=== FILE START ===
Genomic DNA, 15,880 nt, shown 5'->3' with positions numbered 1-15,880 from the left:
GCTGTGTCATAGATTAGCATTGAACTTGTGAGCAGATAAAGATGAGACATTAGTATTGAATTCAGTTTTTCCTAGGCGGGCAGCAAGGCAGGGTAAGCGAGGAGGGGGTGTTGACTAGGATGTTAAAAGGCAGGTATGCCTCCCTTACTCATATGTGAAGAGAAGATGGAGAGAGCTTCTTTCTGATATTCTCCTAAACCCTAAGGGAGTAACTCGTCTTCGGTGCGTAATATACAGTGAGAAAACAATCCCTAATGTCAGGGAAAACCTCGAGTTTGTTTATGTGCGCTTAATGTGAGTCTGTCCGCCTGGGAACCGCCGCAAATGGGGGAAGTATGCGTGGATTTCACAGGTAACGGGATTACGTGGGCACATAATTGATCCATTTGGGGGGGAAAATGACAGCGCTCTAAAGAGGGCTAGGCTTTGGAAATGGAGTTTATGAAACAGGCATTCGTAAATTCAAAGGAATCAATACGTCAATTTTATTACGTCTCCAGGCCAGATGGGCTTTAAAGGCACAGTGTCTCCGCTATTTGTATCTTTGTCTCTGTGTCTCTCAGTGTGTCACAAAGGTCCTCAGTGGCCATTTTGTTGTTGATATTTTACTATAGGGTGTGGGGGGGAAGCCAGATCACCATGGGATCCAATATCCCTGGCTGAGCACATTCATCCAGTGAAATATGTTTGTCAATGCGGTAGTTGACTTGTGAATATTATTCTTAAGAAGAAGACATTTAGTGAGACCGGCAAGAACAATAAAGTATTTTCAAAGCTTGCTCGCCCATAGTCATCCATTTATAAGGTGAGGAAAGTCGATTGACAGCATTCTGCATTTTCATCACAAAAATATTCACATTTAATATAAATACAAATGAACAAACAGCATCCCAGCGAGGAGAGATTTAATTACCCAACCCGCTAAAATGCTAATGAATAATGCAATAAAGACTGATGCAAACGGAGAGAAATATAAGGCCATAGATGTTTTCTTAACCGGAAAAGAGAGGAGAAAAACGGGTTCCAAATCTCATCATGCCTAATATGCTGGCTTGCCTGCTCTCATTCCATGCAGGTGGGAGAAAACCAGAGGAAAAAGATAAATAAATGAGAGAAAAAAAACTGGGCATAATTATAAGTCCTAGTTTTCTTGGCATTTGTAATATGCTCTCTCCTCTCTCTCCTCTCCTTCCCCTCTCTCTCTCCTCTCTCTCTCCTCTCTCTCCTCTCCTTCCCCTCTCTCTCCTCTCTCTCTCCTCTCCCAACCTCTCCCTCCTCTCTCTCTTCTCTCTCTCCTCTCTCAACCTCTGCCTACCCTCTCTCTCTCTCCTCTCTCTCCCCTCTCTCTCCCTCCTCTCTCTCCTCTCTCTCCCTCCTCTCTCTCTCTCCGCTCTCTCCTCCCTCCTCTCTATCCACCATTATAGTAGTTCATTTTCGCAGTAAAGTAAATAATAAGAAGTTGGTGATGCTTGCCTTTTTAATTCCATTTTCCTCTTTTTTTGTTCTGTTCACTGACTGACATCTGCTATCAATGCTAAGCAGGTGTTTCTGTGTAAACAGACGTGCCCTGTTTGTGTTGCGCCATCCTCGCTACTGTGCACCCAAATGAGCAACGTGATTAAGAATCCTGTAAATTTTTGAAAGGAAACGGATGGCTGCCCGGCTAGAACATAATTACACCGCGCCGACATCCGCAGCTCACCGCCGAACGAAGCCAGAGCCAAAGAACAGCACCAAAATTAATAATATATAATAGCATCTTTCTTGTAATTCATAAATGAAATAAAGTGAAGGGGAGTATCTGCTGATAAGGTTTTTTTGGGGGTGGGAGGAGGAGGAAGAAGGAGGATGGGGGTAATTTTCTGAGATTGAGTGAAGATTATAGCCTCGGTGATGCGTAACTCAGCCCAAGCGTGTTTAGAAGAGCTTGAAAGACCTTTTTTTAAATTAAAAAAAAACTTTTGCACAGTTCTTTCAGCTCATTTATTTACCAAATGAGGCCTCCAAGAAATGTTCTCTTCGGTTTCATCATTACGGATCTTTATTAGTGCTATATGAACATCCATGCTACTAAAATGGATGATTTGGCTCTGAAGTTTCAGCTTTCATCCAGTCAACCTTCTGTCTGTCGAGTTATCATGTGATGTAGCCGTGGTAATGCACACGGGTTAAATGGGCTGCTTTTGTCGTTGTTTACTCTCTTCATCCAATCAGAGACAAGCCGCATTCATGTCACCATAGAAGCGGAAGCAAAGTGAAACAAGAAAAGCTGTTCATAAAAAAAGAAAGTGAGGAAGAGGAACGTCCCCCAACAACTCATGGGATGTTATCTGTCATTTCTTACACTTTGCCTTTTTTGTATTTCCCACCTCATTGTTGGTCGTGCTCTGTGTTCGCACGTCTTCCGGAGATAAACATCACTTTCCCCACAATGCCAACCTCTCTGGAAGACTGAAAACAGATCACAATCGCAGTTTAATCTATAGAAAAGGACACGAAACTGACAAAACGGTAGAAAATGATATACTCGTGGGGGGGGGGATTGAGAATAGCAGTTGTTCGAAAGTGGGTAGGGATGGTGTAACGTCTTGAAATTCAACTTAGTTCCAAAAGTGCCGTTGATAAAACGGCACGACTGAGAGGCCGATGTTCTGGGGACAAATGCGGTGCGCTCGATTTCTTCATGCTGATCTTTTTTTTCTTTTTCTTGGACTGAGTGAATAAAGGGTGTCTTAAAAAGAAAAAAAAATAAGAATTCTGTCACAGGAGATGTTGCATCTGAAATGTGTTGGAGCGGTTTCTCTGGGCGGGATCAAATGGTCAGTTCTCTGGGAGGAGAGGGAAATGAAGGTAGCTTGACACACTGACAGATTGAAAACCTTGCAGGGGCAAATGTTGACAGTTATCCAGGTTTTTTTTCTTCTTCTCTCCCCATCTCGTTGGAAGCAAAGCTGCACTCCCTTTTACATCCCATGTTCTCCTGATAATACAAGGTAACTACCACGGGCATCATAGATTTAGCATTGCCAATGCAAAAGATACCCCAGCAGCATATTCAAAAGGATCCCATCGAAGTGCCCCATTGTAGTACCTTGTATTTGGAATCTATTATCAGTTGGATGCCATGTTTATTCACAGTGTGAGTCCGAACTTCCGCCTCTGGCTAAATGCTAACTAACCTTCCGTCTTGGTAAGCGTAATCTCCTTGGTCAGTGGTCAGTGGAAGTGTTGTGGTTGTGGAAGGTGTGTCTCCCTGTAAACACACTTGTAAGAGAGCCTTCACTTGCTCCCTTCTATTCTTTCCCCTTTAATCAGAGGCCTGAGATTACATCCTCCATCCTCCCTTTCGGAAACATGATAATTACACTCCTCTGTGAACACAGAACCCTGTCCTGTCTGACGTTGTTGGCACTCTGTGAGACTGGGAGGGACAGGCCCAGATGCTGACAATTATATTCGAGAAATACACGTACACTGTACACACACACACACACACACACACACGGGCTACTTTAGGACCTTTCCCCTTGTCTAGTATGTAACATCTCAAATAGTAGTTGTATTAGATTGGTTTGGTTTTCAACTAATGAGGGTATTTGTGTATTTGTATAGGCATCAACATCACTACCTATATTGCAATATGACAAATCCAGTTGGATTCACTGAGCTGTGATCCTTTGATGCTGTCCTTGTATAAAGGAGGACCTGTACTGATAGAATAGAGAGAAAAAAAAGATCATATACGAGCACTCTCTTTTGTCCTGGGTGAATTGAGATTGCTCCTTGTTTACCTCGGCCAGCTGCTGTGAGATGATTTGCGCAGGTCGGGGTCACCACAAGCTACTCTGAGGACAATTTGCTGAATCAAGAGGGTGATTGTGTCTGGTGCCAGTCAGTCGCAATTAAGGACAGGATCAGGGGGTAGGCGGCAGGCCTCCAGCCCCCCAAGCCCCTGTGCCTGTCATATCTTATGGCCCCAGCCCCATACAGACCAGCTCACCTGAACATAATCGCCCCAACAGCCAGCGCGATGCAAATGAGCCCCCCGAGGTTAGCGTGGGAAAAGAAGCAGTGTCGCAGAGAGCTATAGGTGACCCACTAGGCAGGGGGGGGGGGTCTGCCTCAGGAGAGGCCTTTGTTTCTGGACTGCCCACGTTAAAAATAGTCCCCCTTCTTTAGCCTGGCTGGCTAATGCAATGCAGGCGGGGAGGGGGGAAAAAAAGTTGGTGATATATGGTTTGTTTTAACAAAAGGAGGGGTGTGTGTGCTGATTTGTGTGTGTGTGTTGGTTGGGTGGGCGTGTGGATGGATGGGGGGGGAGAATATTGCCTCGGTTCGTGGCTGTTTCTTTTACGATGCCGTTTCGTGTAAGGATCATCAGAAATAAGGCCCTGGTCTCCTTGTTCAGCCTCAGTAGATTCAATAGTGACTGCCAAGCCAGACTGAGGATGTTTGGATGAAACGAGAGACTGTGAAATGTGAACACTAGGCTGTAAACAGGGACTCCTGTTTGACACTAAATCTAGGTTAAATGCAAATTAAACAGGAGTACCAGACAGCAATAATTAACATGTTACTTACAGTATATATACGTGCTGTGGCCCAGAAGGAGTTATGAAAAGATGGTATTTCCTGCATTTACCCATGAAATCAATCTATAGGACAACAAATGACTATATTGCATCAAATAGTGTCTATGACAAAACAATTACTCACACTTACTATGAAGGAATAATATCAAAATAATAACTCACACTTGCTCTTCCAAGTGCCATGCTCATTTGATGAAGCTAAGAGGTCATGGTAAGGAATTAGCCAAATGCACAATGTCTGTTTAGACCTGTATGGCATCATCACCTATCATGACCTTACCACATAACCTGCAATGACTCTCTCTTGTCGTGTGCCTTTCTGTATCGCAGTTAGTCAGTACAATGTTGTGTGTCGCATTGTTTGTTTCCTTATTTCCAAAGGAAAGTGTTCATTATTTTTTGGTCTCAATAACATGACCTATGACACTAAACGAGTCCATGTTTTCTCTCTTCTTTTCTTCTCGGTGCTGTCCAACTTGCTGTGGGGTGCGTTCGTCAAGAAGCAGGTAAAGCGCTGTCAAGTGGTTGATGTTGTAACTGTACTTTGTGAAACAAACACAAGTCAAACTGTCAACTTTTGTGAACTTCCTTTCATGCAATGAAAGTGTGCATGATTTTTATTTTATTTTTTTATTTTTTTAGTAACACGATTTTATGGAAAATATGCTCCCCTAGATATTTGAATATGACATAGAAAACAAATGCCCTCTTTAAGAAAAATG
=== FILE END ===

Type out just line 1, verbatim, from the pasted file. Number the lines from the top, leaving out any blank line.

Genomic DNA, 15,880 nt, shown 5'->3' with positions numbered 1-15,880 from the left: